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Those with long travel, soft front ends.

Discussion in 'The Garage' started by BorregoK5, Sep 23, 2002.

  1. BorregoK5

    BorregoK5 1/2 ton status

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    I had a chance to go wheeling this weekend with a 76 coilover converted chevy 4x4. It was very capable off road but the street manners were a tad on the scary side, especially with nose dive on hard braking (not so much of an issue when stopping straight but slight turns start a pitch). It got me thinking about how a stiffer front suspenison is not all that bad on the dual purpose rigs. The pre runners out here rest at the bottom 1/3 of their travel making for a low center of gravity and 2/3 drop potential. Would definately be more stable on the street. How is your long travel setup and do you have equal up travel / down travel at rest. I was getting ready to swap a set of 57's onto the front end, but now I'm reconsidering.
     
  2. zakk

    zakk 1/2 ton status

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    </font><blockquote><font class="small">In reply to:</font><hr />
    ...dual purpose rigs...

    [/ QUOTE ]

    that is the key word in the post. it makes all post on one side or the other.
    TRAIL RIGS:
    no consideration of street legal. flex and power at any cost and it looks/drives like it. trailered to the trails, but always has a ride home /forums/images/icons/smirk.gif

    DUAL PUPROSE RIGS: Still has to make long distance trips to ger to the trails, goes camping with the family, saturday cruises. must stop under control, be safe for kids/wives and decent street manners.

    IMHO, my rigg will never be a trail rig. i have no trailer, and i do not think that my honda could tow the K5 if i did /forums/images/icons/crazy.gif I need a certain amount of flex to be fun on the trails, but 57" rears, EZ-Ride fronts are about as flexy as i can go w/o uber-engineering prowess.

    extended shocks, soft springs and other goodies will be good "enuff" but it is a constant trade off for those that have dual or all purpose rigs.

    i consider my rig to be "all purpose". it has to be good on tarmac, rock, mud, sand, trails, etc. whatever i wanna do, it has to be ready for a 4 difficulty.
    i will never make it up Upper Hell, but that is the way i built it.
     
  3. tRustyK5

    tRustyK5 Big meanie Staff Member Super Moderator GMOTM Winner Author

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    </font><blockquote><font class="small">In reply to:</font><hr />
    it has to be good on tarmac, rock, mud, sand, trails, etc. whatever i wanna do, it has to be ready for a 4 difficulty.

    [/ QUOTE ]
    That has been my goal from day one...although I'd consider trying Upper Hell once it's (more) done./forums/images/icons/smile.gif/forums/images/icons/crazy.gif

    Rene
     
  4. Grim-Reaper

    Grim-Reaper 3/4 ton status Author

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    My front rancho's are pretty stiff. The rear was so soft I added a couple mor leafs and it improved street manners a LOT. didn't seem to hurt off road a whole lot but Double locked does make up for a lot of suspension. /forums/images/icons/grin.gif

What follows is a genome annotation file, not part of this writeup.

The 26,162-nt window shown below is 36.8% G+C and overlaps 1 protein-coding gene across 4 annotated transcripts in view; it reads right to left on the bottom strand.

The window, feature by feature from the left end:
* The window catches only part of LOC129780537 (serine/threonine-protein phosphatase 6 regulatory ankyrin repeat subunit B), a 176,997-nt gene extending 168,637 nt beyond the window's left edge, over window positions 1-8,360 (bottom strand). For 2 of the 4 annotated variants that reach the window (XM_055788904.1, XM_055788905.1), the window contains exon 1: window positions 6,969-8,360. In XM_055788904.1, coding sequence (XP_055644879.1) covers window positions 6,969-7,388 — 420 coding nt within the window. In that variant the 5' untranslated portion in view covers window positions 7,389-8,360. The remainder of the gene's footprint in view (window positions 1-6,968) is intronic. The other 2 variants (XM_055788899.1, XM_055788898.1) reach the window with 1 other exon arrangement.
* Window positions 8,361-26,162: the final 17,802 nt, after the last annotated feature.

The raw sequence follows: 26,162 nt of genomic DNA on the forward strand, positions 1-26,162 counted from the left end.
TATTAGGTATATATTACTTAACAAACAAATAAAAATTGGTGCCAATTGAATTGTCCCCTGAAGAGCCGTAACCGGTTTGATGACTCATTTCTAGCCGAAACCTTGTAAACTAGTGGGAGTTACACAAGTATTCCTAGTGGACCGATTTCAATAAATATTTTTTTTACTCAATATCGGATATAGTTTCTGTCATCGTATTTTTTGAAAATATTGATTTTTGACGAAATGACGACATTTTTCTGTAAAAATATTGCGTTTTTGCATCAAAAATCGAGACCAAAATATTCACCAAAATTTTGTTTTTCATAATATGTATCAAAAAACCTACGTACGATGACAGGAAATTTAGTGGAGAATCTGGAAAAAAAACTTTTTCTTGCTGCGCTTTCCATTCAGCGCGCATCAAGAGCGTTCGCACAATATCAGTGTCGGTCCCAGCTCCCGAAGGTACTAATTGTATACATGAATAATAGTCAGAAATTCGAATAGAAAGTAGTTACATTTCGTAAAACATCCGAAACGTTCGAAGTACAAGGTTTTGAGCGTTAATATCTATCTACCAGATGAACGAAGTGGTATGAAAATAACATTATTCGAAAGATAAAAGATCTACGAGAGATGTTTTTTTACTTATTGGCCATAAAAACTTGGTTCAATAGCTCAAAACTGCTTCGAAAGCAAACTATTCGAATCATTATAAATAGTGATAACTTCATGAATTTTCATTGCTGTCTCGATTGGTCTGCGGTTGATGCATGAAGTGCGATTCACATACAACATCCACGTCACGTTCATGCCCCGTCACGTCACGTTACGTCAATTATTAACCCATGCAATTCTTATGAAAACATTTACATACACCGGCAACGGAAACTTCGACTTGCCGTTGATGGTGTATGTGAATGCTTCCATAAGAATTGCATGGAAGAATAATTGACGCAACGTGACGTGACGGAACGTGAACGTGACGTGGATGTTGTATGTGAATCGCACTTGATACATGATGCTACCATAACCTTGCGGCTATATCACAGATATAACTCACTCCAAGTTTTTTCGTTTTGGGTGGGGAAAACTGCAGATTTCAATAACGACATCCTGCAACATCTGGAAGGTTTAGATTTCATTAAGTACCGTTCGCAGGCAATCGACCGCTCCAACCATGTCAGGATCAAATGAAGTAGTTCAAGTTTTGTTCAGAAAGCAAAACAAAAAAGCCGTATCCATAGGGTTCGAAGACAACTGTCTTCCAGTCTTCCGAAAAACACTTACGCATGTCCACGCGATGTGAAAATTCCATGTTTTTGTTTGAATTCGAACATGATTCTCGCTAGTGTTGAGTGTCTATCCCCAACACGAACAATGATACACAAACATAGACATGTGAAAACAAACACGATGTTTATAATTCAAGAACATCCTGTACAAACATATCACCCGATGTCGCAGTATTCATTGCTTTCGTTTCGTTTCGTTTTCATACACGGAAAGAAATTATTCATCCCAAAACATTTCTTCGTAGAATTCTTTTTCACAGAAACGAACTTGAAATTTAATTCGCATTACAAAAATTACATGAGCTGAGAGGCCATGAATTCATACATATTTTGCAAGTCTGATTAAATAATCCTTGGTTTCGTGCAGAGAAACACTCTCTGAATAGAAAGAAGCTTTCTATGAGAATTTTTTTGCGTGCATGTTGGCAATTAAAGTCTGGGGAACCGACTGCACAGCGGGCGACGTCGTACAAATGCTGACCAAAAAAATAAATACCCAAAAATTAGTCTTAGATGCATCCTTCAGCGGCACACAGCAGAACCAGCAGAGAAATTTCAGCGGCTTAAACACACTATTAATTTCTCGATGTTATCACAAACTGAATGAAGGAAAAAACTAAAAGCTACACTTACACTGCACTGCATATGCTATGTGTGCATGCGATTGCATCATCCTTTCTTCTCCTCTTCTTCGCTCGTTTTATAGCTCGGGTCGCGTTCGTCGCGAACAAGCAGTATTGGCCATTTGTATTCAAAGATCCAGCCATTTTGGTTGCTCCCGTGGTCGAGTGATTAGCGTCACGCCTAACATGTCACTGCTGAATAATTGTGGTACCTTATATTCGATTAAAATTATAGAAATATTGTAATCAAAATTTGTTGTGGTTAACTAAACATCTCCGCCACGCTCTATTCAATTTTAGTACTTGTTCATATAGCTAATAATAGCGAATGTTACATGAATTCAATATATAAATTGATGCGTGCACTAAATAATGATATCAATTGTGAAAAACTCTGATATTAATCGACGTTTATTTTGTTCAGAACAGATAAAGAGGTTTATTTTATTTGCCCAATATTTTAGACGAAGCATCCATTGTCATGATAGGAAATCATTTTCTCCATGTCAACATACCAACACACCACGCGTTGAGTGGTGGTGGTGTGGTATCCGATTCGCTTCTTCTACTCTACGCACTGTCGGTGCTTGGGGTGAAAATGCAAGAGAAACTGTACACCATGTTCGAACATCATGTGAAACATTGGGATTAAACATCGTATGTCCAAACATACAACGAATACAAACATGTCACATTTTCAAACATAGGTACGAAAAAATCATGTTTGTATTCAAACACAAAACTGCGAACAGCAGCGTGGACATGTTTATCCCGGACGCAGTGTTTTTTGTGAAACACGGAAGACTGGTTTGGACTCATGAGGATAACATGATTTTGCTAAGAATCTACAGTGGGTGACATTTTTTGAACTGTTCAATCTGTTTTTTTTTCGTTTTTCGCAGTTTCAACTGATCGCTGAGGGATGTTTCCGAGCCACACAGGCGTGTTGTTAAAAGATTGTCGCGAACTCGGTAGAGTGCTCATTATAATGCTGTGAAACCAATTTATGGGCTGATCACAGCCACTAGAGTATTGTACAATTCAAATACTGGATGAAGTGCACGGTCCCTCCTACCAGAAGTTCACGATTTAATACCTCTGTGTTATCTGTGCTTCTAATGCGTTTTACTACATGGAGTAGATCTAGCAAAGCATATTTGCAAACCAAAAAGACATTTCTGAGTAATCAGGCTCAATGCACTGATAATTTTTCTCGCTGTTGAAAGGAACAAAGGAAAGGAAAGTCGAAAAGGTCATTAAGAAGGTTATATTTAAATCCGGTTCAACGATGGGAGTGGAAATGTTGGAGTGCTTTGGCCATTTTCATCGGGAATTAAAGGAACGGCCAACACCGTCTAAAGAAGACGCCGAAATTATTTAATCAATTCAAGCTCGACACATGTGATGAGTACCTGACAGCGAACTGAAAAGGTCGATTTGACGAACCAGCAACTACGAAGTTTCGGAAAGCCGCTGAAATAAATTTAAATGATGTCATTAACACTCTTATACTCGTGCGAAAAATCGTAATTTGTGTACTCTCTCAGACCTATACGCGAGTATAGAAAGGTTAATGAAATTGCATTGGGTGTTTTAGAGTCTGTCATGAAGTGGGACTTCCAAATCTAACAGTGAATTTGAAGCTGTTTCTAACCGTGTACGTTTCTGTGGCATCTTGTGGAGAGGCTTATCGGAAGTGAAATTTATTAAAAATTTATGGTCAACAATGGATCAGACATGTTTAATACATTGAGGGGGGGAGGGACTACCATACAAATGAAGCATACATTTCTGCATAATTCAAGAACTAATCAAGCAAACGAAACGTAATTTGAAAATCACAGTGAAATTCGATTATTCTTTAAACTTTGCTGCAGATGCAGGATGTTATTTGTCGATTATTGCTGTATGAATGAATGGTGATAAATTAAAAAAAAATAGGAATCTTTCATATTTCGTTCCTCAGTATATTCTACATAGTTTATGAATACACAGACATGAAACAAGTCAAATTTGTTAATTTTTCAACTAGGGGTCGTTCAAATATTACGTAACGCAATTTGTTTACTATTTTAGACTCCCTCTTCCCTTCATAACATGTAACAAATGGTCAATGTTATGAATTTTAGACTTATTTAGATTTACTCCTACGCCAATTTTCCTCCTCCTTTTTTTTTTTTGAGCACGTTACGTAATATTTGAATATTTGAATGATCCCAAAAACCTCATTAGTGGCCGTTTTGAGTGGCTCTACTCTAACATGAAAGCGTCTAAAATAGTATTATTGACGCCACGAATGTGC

With the sway on it's not to bad. Sway off on twisty road you get a lot of lean and I'm sure it looks freaky going down the road in a curve LOL.
     
  5. BorregoK5

    BorregoK5 1/2 ton status

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    Dual Purpose has been my goal all along as well. After adding all that soft flex to the rear with the ford 57's and the incredible ride that resulted at that one end, I've been seeking out ways to get that soft caddilac feel and incredible travel up front too. I've found many ways to do it but very few that support street driving without a huge investment. The back is relativley easy to get soft and flexy since it pretty much follows the front end and the majority of the weight. With sway bars front and rear, the relating disconnects of course, a soft long travel front suspension would perform quite well on the street all the way up until you factor in brake dive. The only way to really combat this would be to have the suspension mostly compressed at rest but capable of expanding several times farther upon extension. The equivilent might be removing a few leafs on a front 8 inch lift spring and replacing the overload with something more supportive of the remaining leafs to accomplish a 4" lift with its similar up travel but with the down travel of an 8" lift. It would only take a longer shackle to make this work but the spring fatigue might become an issue. Coil overs are a bit more suited for this as your up and down travel are controlled by different springs with different rates. Unfortunately, front coil overs are pricey. A set of custom progressive rate springs from National Spring runs about $500 for one end but could be custom built to provide exactly what I'm after and match the rear 57's quite well... any thoughts? I'm trying to dig up options and opinions from people working these same issues.
     
  6. zakk

    zakk 1/2 ton status

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    so are you looking at coil-over fronts as an option now?

    I have never ran the truck with a swaybar, so i have no idea what it is like.

    IMHO, if you have a 4WD rig that is HEAVILY modified as most of ours are, you are not going to beat the Audi A6 through the mountains, get a WRX for that /forums/images/icons/grin.gif